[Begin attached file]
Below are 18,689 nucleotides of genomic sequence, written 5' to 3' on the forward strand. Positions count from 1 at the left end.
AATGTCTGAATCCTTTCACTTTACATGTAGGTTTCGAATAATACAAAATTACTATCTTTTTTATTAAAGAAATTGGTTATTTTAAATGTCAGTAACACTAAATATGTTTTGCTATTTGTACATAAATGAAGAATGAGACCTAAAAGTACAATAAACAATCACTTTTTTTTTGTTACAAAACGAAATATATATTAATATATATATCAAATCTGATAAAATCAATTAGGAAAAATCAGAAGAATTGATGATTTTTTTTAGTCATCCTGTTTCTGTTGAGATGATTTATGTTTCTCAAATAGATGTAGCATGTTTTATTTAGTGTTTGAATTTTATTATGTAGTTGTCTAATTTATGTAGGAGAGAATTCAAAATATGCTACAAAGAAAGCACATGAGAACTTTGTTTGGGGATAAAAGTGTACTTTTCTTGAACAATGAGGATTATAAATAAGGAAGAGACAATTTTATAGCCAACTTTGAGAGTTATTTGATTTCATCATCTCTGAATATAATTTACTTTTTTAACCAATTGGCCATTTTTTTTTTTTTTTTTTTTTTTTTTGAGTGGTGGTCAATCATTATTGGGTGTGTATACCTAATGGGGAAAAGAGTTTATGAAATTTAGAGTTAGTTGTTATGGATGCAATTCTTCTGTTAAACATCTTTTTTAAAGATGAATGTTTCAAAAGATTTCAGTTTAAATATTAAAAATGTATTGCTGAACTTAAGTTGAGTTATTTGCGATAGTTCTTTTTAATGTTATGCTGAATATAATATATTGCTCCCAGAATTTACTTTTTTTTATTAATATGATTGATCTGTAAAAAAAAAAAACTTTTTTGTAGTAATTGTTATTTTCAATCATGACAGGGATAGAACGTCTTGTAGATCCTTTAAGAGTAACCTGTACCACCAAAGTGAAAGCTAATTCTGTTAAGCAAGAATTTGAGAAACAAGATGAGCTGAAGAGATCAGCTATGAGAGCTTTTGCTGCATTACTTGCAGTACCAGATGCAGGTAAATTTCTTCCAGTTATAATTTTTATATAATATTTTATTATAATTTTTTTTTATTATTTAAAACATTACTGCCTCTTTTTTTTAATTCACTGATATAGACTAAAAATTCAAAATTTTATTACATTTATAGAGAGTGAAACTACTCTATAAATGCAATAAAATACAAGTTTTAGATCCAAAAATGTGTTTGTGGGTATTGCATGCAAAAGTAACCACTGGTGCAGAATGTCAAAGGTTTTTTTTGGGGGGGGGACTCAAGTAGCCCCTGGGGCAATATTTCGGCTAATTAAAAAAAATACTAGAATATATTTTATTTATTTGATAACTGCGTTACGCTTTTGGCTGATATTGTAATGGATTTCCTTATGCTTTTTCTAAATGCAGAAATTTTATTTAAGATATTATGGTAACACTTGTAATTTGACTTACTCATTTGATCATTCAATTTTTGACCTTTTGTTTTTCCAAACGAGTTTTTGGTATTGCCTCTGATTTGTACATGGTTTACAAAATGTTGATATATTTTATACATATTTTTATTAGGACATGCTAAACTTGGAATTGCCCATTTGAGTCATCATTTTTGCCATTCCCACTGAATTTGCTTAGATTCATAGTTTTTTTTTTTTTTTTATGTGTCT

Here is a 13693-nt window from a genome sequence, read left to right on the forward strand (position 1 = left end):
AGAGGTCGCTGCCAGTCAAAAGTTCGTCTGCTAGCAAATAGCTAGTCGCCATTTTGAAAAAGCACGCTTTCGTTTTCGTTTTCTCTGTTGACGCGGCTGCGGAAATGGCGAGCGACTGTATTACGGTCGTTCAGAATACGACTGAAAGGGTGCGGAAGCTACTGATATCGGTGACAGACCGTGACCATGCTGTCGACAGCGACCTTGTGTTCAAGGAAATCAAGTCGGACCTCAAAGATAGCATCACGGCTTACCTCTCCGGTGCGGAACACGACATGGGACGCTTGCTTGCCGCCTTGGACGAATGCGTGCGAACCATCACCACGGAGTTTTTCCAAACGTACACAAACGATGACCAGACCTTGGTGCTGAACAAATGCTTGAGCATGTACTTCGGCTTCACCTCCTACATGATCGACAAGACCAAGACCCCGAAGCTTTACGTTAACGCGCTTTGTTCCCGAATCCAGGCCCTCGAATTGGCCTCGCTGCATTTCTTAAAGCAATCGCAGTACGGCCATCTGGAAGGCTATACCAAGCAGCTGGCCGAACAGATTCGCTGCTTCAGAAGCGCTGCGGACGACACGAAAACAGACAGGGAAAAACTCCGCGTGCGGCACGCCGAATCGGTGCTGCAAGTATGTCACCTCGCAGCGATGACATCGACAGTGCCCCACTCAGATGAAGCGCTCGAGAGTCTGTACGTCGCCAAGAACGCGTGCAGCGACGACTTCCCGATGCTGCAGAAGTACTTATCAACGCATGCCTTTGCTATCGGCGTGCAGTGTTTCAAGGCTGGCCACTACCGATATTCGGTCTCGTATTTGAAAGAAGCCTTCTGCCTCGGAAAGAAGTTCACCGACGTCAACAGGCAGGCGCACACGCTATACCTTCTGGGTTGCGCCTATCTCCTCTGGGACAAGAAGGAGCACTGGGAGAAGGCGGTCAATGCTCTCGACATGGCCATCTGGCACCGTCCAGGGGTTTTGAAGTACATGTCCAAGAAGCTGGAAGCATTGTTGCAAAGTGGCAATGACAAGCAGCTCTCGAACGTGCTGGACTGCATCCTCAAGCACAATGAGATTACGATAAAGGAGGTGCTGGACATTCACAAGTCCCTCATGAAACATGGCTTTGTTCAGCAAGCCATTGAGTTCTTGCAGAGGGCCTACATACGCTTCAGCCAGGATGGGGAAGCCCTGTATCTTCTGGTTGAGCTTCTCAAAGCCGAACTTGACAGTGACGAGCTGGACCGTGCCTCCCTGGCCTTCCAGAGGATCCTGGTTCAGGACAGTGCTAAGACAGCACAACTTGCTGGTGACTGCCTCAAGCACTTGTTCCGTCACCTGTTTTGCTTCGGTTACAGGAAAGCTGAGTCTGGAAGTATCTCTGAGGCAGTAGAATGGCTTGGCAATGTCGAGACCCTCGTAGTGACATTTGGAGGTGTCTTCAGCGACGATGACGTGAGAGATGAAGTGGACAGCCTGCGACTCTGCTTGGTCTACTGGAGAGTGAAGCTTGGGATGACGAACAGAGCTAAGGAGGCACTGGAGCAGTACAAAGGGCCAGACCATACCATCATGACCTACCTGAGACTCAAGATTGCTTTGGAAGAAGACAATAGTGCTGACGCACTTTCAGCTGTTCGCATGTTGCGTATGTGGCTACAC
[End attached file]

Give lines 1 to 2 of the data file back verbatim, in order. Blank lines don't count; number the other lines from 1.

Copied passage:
Below are 18,689 nucleotides of genomic sequence, written 5' to 3' on the forward strand. Positions count from 1 at the left end.
AATGTCTGAATCCTTTCACTTTACATGTAGGTTTCGAATAATACAAAATTACTATCTTTTTTATTAAAGAAATTGGTTATTTTAAATGTCAGTAACACTAAATATGTTTTGCTATTTGTACATAAATGAAGAATGAGACCTAAAAGTACAATAAACAATCACTTTTTTTTTGTTACAAAACGAAATATATATTAATATATATATCAAATCTGATAAAATCAATTAGGAAAAATCAGAAGAATTGATGATTTTTTTTAGTCATCCTGTTTCTGTTGAGATGATTTATGTTTCTCAAATAGATGTAGCATGTTTTATTTAGTGTTTGAATTTTATTATGTAGTTGTCTAATTTATGTAGGAGAGAATTCAAAATATGCTACAAAGAAAGCACATGAGAACTTTGTTTGGGGATAAAAGTGTACTTTTCTTGAACAATGAGGATTATAAATAAGGAAGAGACAATTTTATAGCCAACTTTGAGAGTTATTTGATTTCATCATCTCTGAATATAATTTACTTTTTTAACCAATTGGCCATTTTTTTTTTTTTTTTTTTTTTTTTTGAGTGGTGGTCAATCATTATTGGGTGTGTATACCTAATGGGGAAAAGAGTTTATGAAATTTAGAGTTAGTTGTTATGGATGCAATTCTTCTGTTAAACATCTTTTTTAAAGATGAATGTTTCAAAAGATTTCAGTTTAAATATTAAAAATGTATTGCTGAACTTAAGTTGAGTTATTTGCGATAGTTCTTTTTAATGTTATGCTGAATATAATATATTGCTCCCAGAATTTACTTTTTTTTATTAATATGATTGATCTGTAAAAAAAAAAAACTTTTTTGTAGTAATTGTTATTTTCAATCATGACAGGGATAGAACGTCTTGTAGATCCTTTAAGAGTAACCTGTACCACCAAAGTGAAAGCTAATTCTGTTAAGCAAGAATTTGAGAAACAAGATGAGCTGAAGAGATCAGCTATGAGAGCTTTTGCTGCATTACTTGCAGTACCAGATGCAGGTAAATTTCTTCCAGTTATAATTTTTATATAATATTTTATTATAATTTTTTTTTATTATTTAAAACATTACTGCCTCTTTTTTTTAATTCACTGATATAGACTAAAAATTCAAAATTTTATTACATTTATAGAGAGTGAAACTACTCTATAAATGCAATAAAATACAAGTTTTAGATCCAAAAATGTGTTTGTGGGTATTGCATGCAAAAGTAACCACTGGTGCAGAATGTCAAAGGTTTTTTTTGGGGGGGGGACTCAAGTAGCCCCTGGGGCAATATTTCGGCTAATTAAAAAAAATACTAGAATATATTTTATTTATTTGATAACTGCGTTACGCTTTTGGCTGATATTGTAATGGATTTCCTTATGCTTTTTCTAAATGCAGAAATTTTATTTAAGATATTATGGTAACACTTGTAATTTGACTTACTCATTTGATCATTCAATTTTTGACCTTTTGTTTTTCCAAACGAGTTTTTGGTATTGCCTCTGATTTGTACATGGTTTACAAAATGTTGATATATTTTATACATATTTTTATTAGGACATGCTAAACTTGGAATTGCCCATTTGAGTCATCATTTTTGCCATTCCCACTGAATTTGCTTAGATTCATAGTTTTTTTTTTTTTTTTATGTGTCT